I received this book for free from Publisher via Edelweiss in exchange for an honest review. Thank you!! This does not affect my opinion of the book or the content of my review.Guy in Real Life by Steve Brezenoff
Published by Balzer + Bray on May 27th, 2014
Genres: Contemporary, Romance, Young Adult
Source: Publisher via Edelweiss
From the acclaimed author of Brooklyn, Burning comes Guy in Real Life, an achingly real and profoundly moving love story in the vein of Rainbow Rowell and John Green, about two Minnesota teens whose lives become intertwined through school, role-playing games, and a chance two-a.m. bike accident.
It is Labor Day weekend in Saint Paul, Minnesota, and boy and girl collide on a dark street at two thirty in the morning: Lesh, who wears black, listens to metal, and plays MMOs; Svetlana, who embroiders her skirts, listens to Björk and Berlioz, and dungeon masters her own RPG. They should pick themselves up, continue on their way, and never talk to each other again.
But they don't.
This is a story of two people who do not belong in each other's lives, who find each other at a time when they desperately need someone who doesn't belong in their lives. A story of those moments when we act like people we aren't in order to figure out who we are. A story of the roles we all play-at school, at home, with our friends, and without our friends-and the one person who might show us what lies underneath it all.
Here’s the thing: if you write a book about nerdy characters who are into geeky pastimes like gaming, I’m probably going to read that book. Simply put, when I read the blurb of Guy in Real Life, I knew I was reading this. Overall, I did enjoy myself, though I may not be able to clearly articulate why. However, I do have a couple reservations.
As an occasional gamer, I absolutely adored the view this book gave on the gaming world. There’s MMORPGs and Dungeons & Dragons… characters who are obsessed with them. I love MMORPGs. There’s something so addictive about them – and the addictive quality definitely extended to this story. I just kept wanting to read everything. Part of the story is even told from the perspective of the avatar in the game. I can’t even express how wonderfully unique that was. And although I’ve never played Dungeons & Dragons, I loved getting a view of that world as well. It’s something that gets such stereotypes, but really, the people who play it are super creative and thoughtful. It’s just another method of storytelling. How Svetlana creates these stories and the art around them definitely intrigued and engaged me.
I’m a bit torn about the main characters, Lesh and Svetlana. The story is told from both their perspectives. Lesh is a passively rebellious metalhead, and Svetlana is a reclusive “I-do-what-I-want” artist / dungeon master. I definitely related more to Svetlana. She’s mildly obsessive compulsive, I would argue, and some of her compulsions I definitely could identify with. I didn’t like Lesh’s point of view as much. I disliked how he put Svetlana on a pedestal and basically is instantly in love with her. The extent to which he obsessively thought about and stared at her was borderline creepy – and in my opinion, not extremely realistic. I did not really get swept up in their romance. Though at times they were sweet, I did feel like it was on the instalove side of the spectrum, despite the blurb implying it’s a “slow burn” romance, and Lesh’s hot-cold attitude towards Svetlana depending on whether his friends were around really pissed me off. I feel like Svetlana deserved so much more than that. But on the whole, they both have real high school experiences, with all the stereotypes and backstabbing involved. It was a good “slice of life” kind of story in that sense – especially since I could identify with their gaming hobbies.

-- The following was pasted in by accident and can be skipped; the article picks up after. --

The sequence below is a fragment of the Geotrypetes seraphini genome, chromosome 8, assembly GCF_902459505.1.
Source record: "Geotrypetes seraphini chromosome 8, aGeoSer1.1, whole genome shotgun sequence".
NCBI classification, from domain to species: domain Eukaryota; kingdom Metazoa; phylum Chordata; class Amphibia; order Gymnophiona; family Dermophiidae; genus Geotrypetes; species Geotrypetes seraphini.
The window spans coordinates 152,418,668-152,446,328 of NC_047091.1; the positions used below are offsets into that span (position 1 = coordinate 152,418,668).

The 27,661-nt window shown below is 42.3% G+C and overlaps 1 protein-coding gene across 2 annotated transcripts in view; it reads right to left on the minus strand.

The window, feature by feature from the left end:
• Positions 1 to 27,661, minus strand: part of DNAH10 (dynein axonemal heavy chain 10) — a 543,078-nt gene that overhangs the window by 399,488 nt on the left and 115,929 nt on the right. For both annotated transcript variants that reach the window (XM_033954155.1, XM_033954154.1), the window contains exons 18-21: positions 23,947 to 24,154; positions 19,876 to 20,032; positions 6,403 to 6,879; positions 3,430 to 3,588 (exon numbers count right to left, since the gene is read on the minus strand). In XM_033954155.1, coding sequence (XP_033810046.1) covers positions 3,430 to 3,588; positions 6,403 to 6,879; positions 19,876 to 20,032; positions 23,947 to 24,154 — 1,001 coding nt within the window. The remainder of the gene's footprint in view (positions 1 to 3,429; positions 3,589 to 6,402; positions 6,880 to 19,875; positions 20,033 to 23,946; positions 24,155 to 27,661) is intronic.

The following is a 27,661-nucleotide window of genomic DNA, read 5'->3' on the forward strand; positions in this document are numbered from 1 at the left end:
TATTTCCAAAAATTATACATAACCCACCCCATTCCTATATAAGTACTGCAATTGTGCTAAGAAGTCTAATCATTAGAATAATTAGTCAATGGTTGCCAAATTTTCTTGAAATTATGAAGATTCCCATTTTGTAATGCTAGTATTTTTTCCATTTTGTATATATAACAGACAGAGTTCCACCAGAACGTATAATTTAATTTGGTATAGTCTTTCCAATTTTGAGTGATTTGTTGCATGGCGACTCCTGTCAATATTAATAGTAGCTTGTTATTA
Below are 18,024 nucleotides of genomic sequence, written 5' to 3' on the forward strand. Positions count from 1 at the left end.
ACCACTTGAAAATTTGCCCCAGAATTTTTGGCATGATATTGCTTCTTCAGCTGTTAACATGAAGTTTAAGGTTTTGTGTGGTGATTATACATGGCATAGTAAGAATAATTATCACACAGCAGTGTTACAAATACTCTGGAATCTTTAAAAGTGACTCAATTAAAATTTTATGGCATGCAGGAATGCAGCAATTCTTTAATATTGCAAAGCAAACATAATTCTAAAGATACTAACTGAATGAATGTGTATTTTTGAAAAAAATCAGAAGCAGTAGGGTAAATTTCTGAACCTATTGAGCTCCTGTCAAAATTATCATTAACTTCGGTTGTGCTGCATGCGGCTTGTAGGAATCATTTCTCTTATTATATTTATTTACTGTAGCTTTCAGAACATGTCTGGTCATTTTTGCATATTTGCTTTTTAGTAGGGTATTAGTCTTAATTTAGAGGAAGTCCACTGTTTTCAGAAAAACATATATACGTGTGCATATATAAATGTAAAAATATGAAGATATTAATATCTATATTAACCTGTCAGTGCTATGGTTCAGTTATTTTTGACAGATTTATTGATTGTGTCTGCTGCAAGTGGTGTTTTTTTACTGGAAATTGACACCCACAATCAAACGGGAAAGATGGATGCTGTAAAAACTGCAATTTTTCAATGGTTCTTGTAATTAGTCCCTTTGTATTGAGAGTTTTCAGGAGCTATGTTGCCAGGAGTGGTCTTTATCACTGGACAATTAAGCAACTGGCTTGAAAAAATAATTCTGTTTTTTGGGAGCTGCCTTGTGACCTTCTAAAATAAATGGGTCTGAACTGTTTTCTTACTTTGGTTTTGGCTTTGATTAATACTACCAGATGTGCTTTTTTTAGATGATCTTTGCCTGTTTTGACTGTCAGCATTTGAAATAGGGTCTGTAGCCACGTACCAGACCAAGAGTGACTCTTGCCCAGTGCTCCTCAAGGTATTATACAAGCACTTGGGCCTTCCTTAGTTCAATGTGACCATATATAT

What I’m definitely 100% not okay with (and plays a major role in lowering my rating) is how this book continually used “faggot”/”fag”/”gay” as slurs to insult characters. I wrote a whole post about my thoughts on this while I was still reading this book. The thing is, I know it’s a part of the gaming subculture, but it’s still not okay. I whined and moaned each time Lesh or one of his friends called each other by one of these slurs. But more than anything I hate that nothing was done aside from that – they were just passed off as okay. No consequences. Even though there are also LGBT characters in this book. It’s not that hard to be respectful. It’s not hard to imagine that there would be a (realistic) character who would step in and say, “No, that’s not okay.” In total, this happened 5 times, and each time was extremely painful for me.
At a certain point, however, Guy in Real Life takes quite a surprising turn. I did not expect this particularly plot twist – thought we were just going par for the course of amusement in a slice of life story. Instead there was a darker edge to this plot twist. Now I generally like the idea of the twist View Spoiler »as indeed, if you’re online and not careful about obscuring your identity, you could be stalked and targeted by predators, creepy as it may sound, « Hide Spoiler but I don’t like how quickly that was all resolved again. I feel like Svetlana was wayyyy too easily forgiving of Lesh. She made him work for it a little, but then was all fine with that. I’m not really comfortable with that. View Spoiler »This guy was freaking obsessed with you to the point of impersonating you online, leading to a predator ambushing you in real life. If this happened to me I would be scared to death, no longer feeling safe in my home (where that predator sent presents!!!), be disgusted, and want nothing more to do with this guy. « Hide Spoiler I just didn’t like how this was brushed off. That was NOT okay.